“The Moon Is a Harsh Mistress” Book Review

TheMoonIsAHarshMistress_2505For the past two years I have been, slowly but surely, attempting to read through the great science fiction classics. My journey has taken me through some of the most fascinating and compelling stories I have ever read, but one book that had disappointed me was Robert Heinlein’s Starship Troopers. Though it was certainly thought-provoking, I thought the story itself floundered around the halfway point. I thus approached The Moon Is a Harsh Mistress with a bit of trepidation and caution, lured in mainly by the fascinating title and the heaps of praise lavished upon the Hugo Award-winning novel by authors and critics alike, some crediting it for inspiring revolutionary attitudes birthed in the 1960’s. After I finished reading this monumental work, I realized I should not have worried: Heinlein’s last Hugo-winning novel is certainly a masterpiece of science fiction, a compelling libertarian tale of revolution and its consequences.

First published in 1966, The Moon Is a Harsh Mistress could perhaps be best summed up as A Tale of Two Cities in space, with a far heavier emphasis on the political and revolutionary side of things. The story is narrated by the one-armed computer technician Manuel who lives on the former penal colony that exists on the Moon, now known as Luna. Manuel is developing a close friendship with the now sentient supercomputer that manages all the technology on Luna, whose name is Mike. The relationship between these two is often the most compelling aspect of the novel, just as fascinating as the ambitious plans for an uprising against Luna’s economically manipulative rulers Earth-side they concoct with the “rational anarchist” Professor de la Paz and the female political agitator Wyoming. Heinlein tells the story strictly from Manuel’s perspective, as if he is recording his memories and reflections on the revolution, with the bad grammar and crude colloquial phrases that one born and raised on a former prison planet would most likely use. The book follows the revolution from the ground up, as the inner circle declares their honorable and legitimate reasons for desiring autonomy that echo the motivations for both the American and French Revolutions.

Over the course of the novel, Heinlein wisely portrays how the lines between right and wrong, truth and falsehood are blurred in order to ensure the revolution’s success. Though the motley assortment of insurgents certainly has a noble end in mind, the means by which the end must be achieved cast doubt on the morality of the enterprise as a whole. Mike, as the supercomputer who joins the scheme simply because he finds the challenge of rebellion fascinating and humorous, grants the inner circle an immense amount of power and ability to manipulate events to suit their needs. Heinlein does a marvelous job of examining the costs and benefits of revolution on both a national and personal scale, posing the question that must be asked: “is this all worth it”? Heinlein, through the eyes of Manuel, provides no easy answer to the quandary, and when our protagonists manipulate the masses through lies and half-truths that echo the best-known words of our own American Revolution that we hold in such high esteem, it is enough to make the reader pause and contemplate what compromises are worth making for the cause of freedom. Heinlein never abandons the idealism of the goal, but rather muddies the waters when it comes to the cost of achieving that ideal.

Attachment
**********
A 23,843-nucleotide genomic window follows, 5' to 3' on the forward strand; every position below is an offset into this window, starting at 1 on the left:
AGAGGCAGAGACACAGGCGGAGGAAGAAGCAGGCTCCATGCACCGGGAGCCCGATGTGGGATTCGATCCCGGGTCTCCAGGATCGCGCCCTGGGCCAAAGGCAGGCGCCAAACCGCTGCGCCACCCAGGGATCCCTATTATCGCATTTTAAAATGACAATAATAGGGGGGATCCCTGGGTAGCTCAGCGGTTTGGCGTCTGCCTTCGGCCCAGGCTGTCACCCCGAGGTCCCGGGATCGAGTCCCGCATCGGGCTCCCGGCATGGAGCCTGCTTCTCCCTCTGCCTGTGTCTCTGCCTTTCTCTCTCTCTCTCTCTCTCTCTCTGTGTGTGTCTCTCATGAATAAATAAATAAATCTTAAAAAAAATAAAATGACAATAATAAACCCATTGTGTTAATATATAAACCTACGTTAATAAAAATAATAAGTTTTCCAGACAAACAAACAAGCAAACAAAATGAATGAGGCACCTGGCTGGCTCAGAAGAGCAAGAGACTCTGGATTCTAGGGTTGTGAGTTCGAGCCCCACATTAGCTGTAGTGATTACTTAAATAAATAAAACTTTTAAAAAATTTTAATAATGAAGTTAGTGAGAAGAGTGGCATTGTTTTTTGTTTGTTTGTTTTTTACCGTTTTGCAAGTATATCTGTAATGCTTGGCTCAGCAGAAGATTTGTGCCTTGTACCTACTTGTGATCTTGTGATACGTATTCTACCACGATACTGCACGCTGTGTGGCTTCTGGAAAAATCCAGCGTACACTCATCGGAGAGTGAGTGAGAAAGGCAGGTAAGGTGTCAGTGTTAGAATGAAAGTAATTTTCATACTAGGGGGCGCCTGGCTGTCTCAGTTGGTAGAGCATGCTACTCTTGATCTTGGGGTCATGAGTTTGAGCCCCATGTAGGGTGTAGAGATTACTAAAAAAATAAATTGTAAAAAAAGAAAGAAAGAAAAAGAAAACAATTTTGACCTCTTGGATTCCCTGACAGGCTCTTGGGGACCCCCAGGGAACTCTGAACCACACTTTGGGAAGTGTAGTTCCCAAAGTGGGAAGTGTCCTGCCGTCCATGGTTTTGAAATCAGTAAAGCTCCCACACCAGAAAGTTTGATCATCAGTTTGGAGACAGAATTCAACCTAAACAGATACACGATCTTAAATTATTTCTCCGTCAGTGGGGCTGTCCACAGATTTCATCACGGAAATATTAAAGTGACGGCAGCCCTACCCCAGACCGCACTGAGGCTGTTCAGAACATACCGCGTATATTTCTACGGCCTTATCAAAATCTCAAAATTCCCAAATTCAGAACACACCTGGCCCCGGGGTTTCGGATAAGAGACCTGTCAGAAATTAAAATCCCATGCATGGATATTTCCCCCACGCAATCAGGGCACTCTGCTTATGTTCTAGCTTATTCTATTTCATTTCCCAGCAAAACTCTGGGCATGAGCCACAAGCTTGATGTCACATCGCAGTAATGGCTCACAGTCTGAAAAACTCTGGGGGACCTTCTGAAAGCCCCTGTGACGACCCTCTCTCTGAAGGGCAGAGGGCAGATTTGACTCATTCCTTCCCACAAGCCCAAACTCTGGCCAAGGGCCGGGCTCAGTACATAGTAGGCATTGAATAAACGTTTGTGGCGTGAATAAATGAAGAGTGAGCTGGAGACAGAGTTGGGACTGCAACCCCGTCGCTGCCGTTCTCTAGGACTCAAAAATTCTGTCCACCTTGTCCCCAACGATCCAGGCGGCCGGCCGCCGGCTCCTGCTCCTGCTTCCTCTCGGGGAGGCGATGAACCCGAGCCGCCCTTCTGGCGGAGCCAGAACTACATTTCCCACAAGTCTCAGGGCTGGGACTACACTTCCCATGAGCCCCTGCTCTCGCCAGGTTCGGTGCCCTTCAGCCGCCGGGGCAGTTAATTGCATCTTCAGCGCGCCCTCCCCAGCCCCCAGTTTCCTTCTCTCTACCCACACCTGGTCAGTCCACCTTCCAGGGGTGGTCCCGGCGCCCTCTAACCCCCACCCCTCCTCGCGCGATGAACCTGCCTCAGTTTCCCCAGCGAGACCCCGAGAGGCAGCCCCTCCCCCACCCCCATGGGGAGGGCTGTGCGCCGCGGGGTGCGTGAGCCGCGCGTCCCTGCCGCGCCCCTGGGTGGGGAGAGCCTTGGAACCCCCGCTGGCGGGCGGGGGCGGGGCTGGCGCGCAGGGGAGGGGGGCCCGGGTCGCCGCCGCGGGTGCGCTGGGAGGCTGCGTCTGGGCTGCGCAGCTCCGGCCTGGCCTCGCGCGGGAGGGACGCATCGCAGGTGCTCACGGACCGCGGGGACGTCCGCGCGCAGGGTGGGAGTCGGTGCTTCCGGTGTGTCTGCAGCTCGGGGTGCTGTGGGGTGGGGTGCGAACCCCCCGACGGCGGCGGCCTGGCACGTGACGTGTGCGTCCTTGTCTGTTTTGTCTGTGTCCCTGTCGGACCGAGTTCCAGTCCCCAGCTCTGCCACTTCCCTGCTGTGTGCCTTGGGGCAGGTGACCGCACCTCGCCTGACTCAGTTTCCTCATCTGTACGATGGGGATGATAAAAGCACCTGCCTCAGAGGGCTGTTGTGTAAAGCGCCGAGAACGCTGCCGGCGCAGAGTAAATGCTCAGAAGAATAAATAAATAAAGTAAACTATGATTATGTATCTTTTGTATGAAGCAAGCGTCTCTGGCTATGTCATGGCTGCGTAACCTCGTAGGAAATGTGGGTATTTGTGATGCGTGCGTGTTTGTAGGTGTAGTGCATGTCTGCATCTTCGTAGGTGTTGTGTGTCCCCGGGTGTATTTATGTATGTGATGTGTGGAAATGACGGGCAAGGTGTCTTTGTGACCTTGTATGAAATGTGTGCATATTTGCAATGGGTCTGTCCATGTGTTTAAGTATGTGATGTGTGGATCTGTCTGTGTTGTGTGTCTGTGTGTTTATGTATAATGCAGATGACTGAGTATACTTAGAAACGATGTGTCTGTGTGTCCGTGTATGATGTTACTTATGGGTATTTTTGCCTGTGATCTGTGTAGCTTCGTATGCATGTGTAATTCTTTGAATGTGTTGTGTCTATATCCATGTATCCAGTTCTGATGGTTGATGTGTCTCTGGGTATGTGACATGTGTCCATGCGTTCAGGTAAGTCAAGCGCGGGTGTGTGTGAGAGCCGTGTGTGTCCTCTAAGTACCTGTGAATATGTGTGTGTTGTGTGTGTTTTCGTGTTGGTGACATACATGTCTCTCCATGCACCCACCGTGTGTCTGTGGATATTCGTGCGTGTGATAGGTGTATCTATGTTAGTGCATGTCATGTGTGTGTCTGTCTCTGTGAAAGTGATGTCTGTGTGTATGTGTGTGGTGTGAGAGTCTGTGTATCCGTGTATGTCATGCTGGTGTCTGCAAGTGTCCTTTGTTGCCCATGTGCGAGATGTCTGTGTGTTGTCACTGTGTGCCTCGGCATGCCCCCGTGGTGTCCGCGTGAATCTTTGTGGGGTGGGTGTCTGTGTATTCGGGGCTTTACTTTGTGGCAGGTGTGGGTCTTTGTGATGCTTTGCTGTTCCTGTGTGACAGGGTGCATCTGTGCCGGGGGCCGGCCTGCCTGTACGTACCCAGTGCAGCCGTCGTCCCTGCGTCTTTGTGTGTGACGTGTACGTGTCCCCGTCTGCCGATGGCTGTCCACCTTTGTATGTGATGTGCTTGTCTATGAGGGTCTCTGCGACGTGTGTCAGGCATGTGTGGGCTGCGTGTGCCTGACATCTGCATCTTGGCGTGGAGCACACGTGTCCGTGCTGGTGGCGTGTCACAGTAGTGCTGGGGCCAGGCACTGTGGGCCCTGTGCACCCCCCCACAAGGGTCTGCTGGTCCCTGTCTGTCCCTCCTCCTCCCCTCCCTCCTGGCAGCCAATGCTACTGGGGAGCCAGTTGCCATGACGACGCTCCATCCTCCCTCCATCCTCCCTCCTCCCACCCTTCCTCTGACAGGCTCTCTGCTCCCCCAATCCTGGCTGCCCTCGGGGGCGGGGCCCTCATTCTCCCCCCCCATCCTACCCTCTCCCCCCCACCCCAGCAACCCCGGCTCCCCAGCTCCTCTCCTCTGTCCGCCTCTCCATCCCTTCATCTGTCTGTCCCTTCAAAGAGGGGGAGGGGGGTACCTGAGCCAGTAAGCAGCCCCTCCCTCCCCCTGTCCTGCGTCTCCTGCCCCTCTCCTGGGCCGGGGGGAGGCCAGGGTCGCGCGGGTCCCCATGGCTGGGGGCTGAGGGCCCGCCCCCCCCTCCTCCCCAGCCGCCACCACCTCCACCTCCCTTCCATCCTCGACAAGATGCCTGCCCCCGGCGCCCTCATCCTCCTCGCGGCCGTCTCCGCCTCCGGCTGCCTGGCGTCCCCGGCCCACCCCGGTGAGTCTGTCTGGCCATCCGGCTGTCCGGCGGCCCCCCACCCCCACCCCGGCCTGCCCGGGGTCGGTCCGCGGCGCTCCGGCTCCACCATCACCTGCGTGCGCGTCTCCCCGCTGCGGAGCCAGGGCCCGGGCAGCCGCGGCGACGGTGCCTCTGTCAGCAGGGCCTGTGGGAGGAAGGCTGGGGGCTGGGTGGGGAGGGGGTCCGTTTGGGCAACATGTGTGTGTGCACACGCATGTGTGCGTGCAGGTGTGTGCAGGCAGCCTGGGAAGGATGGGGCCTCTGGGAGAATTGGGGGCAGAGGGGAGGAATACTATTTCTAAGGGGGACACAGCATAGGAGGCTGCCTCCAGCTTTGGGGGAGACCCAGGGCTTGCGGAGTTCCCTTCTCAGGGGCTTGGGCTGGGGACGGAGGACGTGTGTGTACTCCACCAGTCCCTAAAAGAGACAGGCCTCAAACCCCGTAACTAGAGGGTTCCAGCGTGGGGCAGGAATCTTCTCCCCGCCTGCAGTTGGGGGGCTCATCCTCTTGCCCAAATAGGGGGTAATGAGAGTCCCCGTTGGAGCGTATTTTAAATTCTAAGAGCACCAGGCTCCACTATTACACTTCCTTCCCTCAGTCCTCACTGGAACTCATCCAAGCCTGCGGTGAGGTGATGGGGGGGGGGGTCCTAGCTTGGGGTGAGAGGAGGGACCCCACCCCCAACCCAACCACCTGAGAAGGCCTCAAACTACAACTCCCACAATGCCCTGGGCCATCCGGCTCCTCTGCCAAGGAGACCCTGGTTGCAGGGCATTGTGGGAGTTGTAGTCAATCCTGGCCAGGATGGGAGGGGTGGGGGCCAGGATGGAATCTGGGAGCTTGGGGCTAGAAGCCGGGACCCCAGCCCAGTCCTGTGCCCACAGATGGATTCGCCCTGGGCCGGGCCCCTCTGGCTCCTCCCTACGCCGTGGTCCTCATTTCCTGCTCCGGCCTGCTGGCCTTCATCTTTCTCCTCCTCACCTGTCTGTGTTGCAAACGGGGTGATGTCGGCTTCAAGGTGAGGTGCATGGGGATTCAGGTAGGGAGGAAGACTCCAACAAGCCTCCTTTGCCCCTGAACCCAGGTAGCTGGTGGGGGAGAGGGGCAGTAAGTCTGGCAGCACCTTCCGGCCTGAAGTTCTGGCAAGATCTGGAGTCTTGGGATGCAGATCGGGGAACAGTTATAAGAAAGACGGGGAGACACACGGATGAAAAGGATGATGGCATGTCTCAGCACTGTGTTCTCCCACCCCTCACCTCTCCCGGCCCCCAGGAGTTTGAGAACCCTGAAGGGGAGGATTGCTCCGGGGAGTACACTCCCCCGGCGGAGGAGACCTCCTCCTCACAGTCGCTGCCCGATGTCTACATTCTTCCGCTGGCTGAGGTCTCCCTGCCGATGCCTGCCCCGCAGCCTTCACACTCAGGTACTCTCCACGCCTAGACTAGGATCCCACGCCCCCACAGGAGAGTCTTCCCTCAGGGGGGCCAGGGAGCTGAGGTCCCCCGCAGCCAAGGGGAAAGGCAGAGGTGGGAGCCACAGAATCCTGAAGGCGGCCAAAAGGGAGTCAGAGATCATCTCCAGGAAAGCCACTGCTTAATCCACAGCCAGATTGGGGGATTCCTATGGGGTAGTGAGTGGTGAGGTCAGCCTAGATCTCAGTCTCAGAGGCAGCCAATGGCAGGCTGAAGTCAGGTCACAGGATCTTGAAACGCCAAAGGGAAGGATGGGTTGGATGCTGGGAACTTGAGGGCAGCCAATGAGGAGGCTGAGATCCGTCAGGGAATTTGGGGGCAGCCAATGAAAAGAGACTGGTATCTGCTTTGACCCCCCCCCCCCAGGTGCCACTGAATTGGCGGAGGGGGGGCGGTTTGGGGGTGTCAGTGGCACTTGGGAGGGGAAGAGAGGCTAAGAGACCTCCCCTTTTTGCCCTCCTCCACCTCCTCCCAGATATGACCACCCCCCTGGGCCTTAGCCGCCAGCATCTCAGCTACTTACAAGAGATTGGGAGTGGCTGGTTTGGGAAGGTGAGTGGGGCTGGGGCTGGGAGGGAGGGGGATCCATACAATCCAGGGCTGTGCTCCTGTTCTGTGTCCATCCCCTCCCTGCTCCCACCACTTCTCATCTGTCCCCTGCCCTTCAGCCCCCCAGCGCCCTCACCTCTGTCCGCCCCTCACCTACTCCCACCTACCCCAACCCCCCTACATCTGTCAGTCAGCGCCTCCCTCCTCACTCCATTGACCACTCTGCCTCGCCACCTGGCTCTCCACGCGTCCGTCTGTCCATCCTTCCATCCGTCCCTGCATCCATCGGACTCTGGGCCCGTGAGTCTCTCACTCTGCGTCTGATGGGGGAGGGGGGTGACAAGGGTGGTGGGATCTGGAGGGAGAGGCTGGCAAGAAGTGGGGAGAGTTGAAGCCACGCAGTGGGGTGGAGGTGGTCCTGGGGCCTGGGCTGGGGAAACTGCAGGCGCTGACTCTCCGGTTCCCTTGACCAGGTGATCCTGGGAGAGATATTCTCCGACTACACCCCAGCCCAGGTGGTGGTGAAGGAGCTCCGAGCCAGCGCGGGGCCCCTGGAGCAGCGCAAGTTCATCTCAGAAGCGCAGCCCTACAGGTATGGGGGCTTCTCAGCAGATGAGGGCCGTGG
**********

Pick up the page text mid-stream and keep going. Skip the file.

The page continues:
The only complaint that could perhaps be leveled against the novel is that occasionally Heinlein’s fascinating cast of characters play second fiddle to the grander political maneuverings and schemes, leading to certain chapters reading more like a history text. But to those to whom The Moon Is a Harsh Mistress will appeal most, those fascinated by politics, systems of government, history and the philosophical and ethical implications of revolution, such minor lapses will mean little. Heinlein’s work is notable for its provocative juxtaposition of libertarian idealism and Machiavellian machinations in a compelling literary form. Though it may be a bit beyond those unfamiliar with science fiction (a passing acquaintance with the genre will help immensely with grasping some of the stranger and imaginative aspects of the futuristic but still believable world Heinlein creates) The Moon Is a Harsh Mistress has much to offer those willing to wrestle with the deeper complexities of the fact that “there ain’t no such thing as a free lunch”.

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3 thoughts on ““The Moon Is a Harsh Mistress” Book Review

  1. Olivia Casey January 14, 2014 / 2:23 AM

    Wow, Starship Troopers sucks, I’m glad you gave The Moon Is A Harsh Mistress a try! I LOVE THIS BOOK. It is the first book that ever got me into science fiction. You should also read Stranger in a Strange Land if you haven’t already – arguably better than Moon is a Harsh Mistress. It is probably less political and more just plain weird! (Like almost quasi religious.) But SOOOO worth the read- you will not regret it.
    This was such a nice post to see, reminded me of an amazing book.
    Thanks for the post!!!

    • Eric Marcy January 14, 2014 / 3:33 PM

      Thanks for the response! I’m glad to find out I’m not the only one who was disappointed with “Starship Troopers”. I honestly found it a bit convoluted and meandering, aside from the training and class portions. I have “Stranger” on my list to read, but I’ll have to bump it up a few places on your recommendation!

      • Olivia Casey January 14, 2014 / 3:39 PM

        Hehe, can’t make a mistake there! It’s a great one.
        oh reading lists. always too long.

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